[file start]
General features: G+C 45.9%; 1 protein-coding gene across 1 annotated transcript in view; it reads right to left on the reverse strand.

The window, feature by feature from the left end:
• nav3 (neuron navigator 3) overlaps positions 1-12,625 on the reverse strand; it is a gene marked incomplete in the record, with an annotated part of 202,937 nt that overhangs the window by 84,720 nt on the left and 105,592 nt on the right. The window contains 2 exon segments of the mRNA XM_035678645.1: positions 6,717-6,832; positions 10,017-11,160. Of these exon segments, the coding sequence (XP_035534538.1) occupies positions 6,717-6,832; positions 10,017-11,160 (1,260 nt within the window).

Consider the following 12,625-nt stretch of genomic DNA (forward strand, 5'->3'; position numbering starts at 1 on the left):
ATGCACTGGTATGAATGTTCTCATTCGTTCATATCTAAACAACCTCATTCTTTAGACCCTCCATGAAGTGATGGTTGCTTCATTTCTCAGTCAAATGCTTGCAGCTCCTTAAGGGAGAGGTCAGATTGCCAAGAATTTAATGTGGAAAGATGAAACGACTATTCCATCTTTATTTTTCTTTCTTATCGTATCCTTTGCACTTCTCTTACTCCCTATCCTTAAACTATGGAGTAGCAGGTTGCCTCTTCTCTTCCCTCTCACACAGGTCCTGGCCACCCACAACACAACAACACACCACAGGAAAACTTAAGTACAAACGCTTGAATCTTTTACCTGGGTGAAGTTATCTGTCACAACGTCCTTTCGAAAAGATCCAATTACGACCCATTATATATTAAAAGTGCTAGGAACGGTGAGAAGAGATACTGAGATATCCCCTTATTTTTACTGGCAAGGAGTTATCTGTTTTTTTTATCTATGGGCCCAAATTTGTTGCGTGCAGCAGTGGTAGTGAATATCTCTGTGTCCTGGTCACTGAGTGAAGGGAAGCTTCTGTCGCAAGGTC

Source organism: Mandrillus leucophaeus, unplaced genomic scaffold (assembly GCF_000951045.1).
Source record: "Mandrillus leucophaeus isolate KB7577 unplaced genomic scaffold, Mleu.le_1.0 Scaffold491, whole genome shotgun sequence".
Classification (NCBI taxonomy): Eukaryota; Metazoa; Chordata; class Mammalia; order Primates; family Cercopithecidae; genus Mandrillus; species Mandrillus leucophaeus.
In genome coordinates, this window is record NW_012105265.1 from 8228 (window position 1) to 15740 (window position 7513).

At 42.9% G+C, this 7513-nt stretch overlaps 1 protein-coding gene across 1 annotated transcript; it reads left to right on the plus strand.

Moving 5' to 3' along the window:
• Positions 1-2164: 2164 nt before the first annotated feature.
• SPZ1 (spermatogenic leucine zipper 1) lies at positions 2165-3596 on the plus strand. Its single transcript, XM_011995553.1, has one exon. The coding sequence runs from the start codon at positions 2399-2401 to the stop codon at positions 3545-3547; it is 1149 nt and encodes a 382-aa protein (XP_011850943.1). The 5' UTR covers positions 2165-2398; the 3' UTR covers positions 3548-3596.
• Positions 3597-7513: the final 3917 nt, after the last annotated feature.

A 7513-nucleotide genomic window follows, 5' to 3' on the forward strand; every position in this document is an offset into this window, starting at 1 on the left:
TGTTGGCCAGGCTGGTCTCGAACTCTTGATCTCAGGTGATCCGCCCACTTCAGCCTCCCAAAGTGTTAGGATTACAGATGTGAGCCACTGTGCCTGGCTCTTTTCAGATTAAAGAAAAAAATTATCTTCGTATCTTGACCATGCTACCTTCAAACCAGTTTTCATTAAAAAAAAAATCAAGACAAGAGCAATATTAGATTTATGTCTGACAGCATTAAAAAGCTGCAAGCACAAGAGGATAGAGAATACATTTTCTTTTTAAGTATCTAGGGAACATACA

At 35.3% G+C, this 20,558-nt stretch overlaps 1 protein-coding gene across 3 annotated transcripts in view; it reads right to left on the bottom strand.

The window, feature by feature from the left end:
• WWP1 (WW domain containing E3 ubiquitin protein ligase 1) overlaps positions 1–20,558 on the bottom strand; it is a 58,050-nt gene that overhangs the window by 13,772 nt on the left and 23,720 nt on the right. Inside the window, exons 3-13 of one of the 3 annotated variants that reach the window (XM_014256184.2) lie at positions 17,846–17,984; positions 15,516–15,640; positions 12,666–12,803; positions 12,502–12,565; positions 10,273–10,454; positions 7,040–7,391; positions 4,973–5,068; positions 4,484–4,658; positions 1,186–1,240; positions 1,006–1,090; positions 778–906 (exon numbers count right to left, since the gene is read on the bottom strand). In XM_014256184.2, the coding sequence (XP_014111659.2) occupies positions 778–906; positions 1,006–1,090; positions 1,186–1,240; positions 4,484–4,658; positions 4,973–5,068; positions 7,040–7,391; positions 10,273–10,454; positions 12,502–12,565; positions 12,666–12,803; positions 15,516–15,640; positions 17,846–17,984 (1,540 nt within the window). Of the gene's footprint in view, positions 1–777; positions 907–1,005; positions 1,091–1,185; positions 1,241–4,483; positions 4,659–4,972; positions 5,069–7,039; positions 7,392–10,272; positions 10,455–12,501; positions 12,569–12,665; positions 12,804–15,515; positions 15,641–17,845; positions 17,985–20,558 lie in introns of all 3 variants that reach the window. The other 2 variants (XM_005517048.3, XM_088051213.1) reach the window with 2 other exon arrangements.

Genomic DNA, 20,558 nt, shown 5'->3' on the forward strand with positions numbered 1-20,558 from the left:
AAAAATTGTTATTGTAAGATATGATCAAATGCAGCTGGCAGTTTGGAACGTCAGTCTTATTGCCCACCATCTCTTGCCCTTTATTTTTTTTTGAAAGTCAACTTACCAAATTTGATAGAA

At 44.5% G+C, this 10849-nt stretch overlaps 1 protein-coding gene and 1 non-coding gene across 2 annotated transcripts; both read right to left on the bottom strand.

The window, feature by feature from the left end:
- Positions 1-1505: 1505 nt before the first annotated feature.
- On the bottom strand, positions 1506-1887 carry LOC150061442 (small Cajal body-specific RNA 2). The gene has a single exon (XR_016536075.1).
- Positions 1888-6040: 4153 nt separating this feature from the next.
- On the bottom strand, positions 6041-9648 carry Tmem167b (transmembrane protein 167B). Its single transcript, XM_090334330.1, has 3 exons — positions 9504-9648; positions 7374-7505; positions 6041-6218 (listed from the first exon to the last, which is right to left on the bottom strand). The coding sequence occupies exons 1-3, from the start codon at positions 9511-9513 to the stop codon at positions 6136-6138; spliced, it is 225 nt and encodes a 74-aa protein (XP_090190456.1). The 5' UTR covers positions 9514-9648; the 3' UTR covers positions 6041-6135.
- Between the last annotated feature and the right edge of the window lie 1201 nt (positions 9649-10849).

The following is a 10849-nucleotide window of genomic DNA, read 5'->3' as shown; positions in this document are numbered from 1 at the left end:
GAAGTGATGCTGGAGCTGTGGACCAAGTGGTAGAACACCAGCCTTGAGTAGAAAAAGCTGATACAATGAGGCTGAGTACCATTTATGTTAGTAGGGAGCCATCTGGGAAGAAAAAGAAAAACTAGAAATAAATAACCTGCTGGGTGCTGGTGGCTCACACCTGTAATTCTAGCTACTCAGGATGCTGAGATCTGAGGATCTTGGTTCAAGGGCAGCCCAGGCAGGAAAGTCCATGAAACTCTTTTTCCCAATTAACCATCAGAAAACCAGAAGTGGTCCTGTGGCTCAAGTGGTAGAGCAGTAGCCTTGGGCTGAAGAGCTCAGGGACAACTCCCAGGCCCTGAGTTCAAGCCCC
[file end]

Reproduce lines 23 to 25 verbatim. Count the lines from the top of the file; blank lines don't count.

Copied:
The window, feature by feature from the left end:
- Positions 1-1505: 1505 nt before the first annotated feature.
- On the bottom strand, positions 1506-1887 carry LOC150061442 (small Cajal body-specific RNA 2). The gene has a single exon (XR_016536075.1).